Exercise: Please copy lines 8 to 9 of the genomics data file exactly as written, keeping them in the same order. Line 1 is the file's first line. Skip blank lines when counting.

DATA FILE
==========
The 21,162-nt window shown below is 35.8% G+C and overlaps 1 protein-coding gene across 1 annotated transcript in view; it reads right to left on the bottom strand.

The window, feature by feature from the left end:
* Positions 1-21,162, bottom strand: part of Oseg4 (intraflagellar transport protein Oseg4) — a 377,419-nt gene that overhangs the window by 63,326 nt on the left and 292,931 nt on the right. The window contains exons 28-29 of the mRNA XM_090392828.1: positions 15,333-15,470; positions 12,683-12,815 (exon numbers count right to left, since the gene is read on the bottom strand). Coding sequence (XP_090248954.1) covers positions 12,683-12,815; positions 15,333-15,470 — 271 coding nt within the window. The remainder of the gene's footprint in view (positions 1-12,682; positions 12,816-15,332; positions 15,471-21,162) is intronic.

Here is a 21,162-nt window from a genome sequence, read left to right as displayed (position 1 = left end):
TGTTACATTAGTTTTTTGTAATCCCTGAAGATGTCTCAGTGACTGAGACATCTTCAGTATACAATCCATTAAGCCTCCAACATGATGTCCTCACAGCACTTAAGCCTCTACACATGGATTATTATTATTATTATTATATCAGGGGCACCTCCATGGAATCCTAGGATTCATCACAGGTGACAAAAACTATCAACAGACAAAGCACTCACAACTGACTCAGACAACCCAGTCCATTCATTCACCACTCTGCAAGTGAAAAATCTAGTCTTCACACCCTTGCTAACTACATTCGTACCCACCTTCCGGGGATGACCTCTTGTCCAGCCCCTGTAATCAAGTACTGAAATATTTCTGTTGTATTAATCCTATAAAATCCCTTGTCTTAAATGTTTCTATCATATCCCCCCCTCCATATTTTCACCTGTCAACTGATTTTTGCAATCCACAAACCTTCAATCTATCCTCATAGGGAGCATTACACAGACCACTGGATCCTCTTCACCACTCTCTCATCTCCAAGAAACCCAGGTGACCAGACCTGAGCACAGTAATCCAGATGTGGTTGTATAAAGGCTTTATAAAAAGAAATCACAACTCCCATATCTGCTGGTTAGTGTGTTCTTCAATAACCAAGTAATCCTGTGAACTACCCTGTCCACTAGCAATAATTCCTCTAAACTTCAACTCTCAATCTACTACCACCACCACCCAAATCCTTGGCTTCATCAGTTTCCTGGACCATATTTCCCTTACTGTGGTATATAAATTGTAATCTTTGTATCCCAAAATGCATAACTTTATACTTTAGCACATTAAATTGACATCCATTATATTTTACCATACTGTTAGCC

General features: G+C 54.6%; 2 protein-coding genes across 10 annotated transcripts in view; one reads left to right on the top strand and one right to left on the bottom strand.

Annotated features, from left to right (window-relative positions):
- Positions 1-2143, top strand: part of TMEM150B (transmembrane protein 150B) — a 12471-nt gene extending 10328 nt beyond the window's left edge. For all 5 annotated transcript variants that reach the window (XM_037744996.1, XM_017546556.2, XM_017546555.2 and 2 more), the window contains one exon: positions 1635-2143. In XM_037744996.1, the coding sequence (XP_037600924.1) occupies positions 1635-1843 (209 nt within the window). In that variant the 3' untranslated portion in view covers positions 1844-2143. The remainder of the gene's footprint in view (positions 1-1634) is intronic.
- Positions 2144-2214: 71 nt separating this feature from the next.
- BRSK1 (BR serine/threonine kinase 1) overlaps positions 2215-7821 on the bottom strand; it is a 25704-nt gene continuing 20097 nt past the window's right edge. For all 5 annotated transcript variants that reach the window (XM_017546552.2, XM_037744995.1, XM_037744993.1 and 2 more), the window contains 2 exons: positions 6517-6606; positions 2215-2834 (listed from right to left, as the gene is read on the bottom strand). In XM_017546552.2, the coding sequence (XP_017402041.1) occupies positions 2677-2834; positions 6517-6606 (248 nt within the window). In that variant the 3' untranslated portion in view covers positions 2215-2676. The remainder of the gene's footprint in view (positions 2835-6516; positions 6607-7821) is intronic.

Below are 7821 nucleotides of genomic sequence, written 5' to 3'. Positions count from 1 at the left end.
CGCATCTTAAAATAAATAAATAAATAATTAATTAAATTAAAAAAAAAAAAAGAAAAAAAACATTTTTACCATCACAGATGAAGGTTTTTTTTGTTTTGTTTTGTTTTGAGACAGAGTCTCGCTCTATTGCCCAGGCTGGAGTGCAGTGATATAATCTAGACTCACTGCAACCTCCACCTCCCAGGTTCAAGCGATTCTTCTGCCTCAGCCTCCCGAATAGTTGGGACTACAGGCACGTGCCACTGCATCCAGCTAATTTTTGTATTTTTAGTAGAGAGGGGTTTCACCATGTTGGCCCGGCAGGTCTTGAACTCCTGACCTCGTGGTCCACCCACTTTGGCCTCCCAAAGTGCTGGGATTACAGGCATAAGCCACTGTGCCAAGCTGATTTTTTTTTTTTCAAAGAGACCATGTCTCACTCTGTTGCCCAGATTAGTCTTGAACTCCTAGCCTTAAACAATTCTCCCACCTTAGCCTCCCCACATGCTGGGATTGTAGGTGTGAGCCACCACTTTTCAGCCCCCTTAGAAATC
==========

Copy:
- Positions 1-2143, top strand: part of TMEM150B (transmembrane protein 150B) — a 12471-nt gene extending 10328 nt beyond the window's left edge. For all 5 annotated transcript variants that reach the window (XM_037744996.1, XM_017546556.2, XM_017546555.2 and 2 more), the window contains one exon: positions 1635-2143. In XM_037744996.1, the coding sequence (XP_037600924.1) occupies positions 1635-1843 (209 nt within the window). In that variant the 3' untranslated portion in view covers positions 1844-2143. The remainder of the gene's footprint in view (positions 1-1634) is intronic.
- Positions 2144-2214: 71 nt separating this feature from the next.